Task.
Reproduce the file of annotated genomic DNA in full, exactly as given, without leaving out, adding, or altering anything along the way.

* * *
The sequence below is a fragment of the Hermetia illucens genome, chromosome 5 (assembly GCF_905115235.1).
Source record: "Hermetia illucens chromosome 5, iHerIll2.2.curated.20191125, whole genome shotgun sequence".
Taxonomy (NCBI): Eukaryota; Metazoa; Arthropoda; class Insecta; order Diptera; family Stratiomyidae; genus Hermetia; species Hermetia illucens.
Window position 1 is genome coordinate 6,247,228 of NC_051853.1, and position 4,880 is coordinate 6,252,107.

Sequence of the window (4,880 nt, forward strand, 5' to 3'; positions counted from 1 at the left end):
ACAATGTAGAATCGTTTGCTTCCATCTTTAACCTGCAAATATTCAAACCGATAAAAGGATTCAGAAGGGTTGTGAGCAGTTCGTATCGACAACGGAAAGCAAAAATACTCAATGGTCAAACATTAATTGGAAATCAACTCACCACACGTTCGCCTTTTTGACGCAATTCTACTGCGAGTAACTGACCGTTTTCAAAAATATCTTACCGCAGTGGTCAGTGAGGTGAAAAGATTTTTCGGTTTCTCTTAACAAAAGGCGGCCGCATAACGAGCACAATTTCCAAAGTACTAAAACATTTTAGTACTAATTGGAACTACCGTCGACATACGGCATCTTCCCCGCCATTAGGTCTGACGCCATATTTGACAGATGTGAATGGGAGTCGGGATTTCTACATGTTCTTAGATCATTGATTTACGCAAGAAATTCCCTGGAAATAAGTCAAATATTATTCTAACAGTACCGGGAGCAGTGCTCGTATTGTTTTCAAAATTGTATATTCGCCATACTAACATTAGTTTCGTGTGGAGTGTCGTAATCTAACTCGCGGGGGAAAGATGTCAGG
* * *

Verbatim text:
The sequence below is a fragment of the Hermetia illucens genome, chromosome 5 (assembly GCF_905115235.1).
Source record: "Hermetia illucens chromosome 5, iHerIll2.2.curated.20191125, whole genome shotgun sequence".
Taxonomy (NCBI): Eukaryota; Metazoa; Arthropoda; class Insecta; order Diptera; family Stratiomyidae; genus Hermetia; species Hermetia illucens.
Window position 1 is genome coordinate 6,247,228 of NC_051853.1, and position 4,880 is coordinate 6,252,107.

Sequence of the window (4,880 nt, forward strand, 5' to 3'; positions counted from 1 at the left end):
ACAATGTAGAATCGTTTGCTTCCATCTTTAACCTGCAAATATTCAAACCGATAAAAGGATTCAGAAGGGTTGTGAGCAGTTCGTATCGACAACGGAAAGCAAAAATACTCAATGGTCAAACATTAATTGGAAATCAACTCACCACACGTTCGCCTTTTTGACGCAATTCTACTGCGAGTAACTGACCGTTTTCAAAAATATCTTACCGCAGTGGTCAGTGAGGTGAAAAGATTTTTCGGTTTCTCTTAACAAAAGGCGGCCGCATAACGAGCACAATTTCCAAAGTACTAAAACATTTTAGTACTAATTGGAACTACCGTCGACATACGGCATCTTCCCCGCCATTAGGTCTGACGCCATATTTGACAGATGTGAATGGGAGTCGGGATTTCTACATGTTCTTAGATCATTGATTTACGCAAGAAATTCCCTGGAAATAAGTCAAATATTATTCTAACAGTACCGGGAGCAGTGCTCGTATTGTTTTCAAAATTGTATATTCGCCATACTAACATTAGTTTCGTGTGGAGTGTCGTAATCTAACTCGCGGGGGAAAGATGTCAGG